Election 2020 – Five Tips to Secure a Mail-In Ballot That Counts
Forecasts predict that roughly 80 million votes will get cast by mail-in ballots—double the number cast by mail in the 2016 election. Here are a couple tips to make sure your vote counts for the 2020 election.
Smart use of the internet will help you cast a mail-in ballot that counts.
Projections abound, yet forecasts predict that roughly 80 million votes will get cast by mail-in ballots—double the number cast by mail in the 2016 election. While we’ll only know the final tally of mail-in voters sometime after election day, what we know right now is that nearly 75% of U.S. voters will be able to vote by mail in the 2020 election
If you’re one of those voters, or know someone who is, this quick five-point primer of online resources should help.
Fake ballots, the pandemic and other election concerns
Pew Research found that Americans are split 50/50 as to whether voting in the 2020 election will be “easy” or “hard.” Compare that to the 2018 figures where 85% said that voting would be “easy” in that election. We can chalk that up to several factors this year, most notably the effect of the pandemic on voting, which I touched on in my blog last week.
However, there are other concerns at play. We’ve seen concerns about mail-in ballot fraud, along with confusion about how to get a mail-in ballot, and yet further confusion as to who is eligible to get a mail-in ballot in the first place… just to name a few.
These concerns all share a common remedy: the facts.
Good information, direct from your state election officials, will point the way. Skip social media altogether. It is not a trusted resource. In all, it’s a mistake to get any election information on social media, according to F.B.I. Director, Christopher Wray. Instead, let’s point ourselves in the right direction.
Cast your mail-in ballot securely with these five tips:
- Refer to your state and local officials for guidance: Visiting your state’s election website and resources they offer is your best bet for clearing up any questions about your eligibility to vote by mail or to report any difficulties you may have.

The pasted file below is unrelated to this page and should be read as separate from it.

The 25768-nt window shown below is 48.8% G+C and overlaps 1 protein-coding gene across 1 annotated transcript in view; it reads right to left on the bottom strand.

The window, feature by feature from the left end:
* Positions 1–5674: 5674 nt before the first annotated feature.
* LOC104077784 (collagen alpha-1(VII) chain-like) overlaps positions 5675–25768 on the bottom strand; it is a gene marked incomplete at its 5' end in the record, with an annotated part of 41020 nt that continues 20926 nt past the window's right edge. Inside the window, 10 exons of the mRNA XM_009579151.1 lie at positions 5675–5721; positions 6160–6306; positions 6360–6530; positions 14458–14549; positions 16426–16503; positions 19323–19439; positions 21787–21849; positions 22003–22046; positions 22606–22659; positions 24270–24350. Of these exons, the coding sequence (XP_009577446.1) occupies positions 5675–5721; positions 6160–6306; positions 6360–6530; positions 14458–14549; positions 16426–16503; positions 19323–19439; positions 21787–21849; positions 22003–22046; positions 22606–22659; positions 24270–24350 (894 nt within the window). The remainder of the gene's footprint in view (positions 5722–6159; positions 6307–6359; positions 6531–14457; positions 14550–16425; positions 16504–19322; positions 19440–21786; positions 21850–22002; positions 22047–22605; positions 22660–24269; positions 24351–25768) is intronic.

- Follow the directions closely: Mail-in ballots, and the rules for filling them out, also vary from state to state. Get to know yours with a visit to your state’s election website. Common errors like failing to get a witness signature (or signatures), failing to slip your ballot into a second security envelope, or using the wrong colored pen are all examples of ways ballots can get disqualified in some states. And when you get your ballot, read it closely before you start—including the mailing or drop off instructions.
- Know your election timeline: Deadlines are everything—such as when you can apply for an absentee or mail-in ballot, when they need to be returned or postmarked, and if you have other drop off options other than the mail. Again, your state or local election website will clearly call all that out.
- Give the mail extra time: Don’t leave your vote to chance. Request your mail-in ballot, as needed, right away. Once you’ve filled it out, get it in the mail early. The U.S. Postal Service has an entire site dedicated to election mail that’s loaded with plenty of good advice for mail-in voters, whether you’re stateside, overseas, or deployed elsewhere with the military.
- Track your ballot: The ability and means to track your ballot will of course vary from state to state. However, checking in with your state’s election website will show you what your options are.
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